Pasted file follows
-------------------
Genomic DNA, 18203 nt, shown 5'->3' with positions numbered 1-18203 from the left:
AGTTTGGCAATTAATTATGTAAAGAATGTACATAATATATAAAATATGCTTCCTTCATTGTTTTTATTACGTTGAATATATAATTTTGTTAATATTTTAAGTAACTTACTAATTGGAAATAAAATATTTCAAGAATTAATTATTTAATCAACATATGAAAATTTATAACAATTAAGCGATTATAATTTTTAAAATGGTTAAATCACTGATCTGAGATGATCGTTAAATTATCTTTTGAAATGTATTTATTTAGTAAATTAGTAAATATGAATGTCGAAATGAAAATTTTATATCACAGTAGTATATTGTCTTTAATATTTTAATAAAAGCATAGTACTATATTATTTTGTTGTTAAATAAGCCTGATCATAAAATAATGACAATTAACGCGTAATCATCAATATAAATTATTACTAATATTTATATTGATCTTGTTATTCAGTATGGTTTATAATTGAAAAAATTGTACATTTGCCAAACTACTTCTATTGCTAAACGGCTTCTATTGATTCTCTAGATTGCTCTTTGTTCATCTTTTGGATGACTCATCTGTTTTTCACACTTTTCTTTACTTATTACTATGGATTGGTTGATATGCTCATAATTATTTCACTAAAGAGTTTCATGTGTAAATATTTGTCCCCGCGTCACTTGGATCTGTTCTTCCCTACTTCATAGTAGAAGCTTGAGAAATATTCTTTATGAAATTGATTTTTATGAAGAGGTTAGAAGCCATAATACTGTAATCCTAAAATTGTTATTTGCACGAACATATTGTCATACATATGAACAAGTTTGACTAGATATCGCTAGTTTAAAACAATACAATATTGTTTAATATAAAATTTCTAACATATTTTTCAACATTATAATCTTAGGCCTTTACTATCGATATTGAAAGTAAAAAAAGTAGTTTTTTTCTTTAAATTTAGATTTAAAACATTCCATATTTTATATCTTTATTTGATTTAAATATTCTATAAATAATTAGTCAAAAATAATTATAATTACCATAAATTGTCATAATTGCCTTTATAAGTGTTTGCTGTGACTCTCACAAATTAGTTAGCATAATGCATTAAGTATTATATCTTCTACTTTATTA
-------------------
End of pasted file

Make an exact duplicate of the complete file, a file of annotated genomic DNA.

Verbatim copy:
Genomic DNA, 18203 nt, shown 5'->3' with positions numbered 1-18203 from the left:
AGTTTGGCAATTAATTATGTAAAGAATGTACATAATATATAAAATATGCTTCCTTCATTGTTTTTATTACGTTGAATATATAATTTTGTTAATATTTTAAGTAACTTACTAATTGGAAATAAAATATTTCAAGAATTAATTATTTAATCAACATATGAAAATTTATAACAATTAAGCGATTATAATTTTTAAAATGGTTAAATCACTGATCTGAGATGATCGTTAAATTATCTTTTGAAATGTATTTATTTAGTAAATTAGTAAATATGAATGTCGAAATGAAAATTTTATATCACAGTAGTATATTGTCTTTAATATTTTAATAAAAGCATAGTACTATATTATTTTGTTGTTAAATAAGCCTGATCATAAAATAATGACAATTAACGCGTAATCATCAATATAAATTATTACTAATATTTATATTGATCTTGTTATTCAGTATGGTTTATAATTGAAAAAATTGTACATTTGCCAAACTACTTCTATTGCTAAACGGCTTCTATTGATTCTCTAGATTGCTCTTTGTTCATCTTTTGGATGACTCATCTGTTTTTCACACTTTTCTTTACTTATTACTATGGATTGGTTGATATGCTCATAATTATTTCACTAAAGAGTTTCATGTGTAAATATTTGTCCCCGCGTCACTTGGATCTGTTCTTCCCTACTTCATAGTAGAAGCTTGAGAAATATTCTTTATGAAATTGATTTTTATGAAGAGGTTAGAAGCCATAATACTGTAATCCTAAAATTGTTATTTGCACGAACATATTGTCATACATATGAACAAGTTTGACTAGATATCGCTAGTTTAAAACAATACAATATTGTTTAATATAAAATTTCTAACATATTTTTCAACATTATAATCTTAGGCCTTTACTATCGATATTGAAAGTAAAAAAAGTAGTTTTTTTCTTTAAATTTAGATTTAAAACATTCCATATTTTATATCTTTATTTGATTTAAATATTCTATAAATAATTAGTCAAAAATAATTATAATTACCATAAATTGTCATAATTGCCTTTATAAGTGTTTGCTGTGACTCTCACAAATTAGTTAGCATAATGCATTAAGTATTATATCTTCTACTTTATTA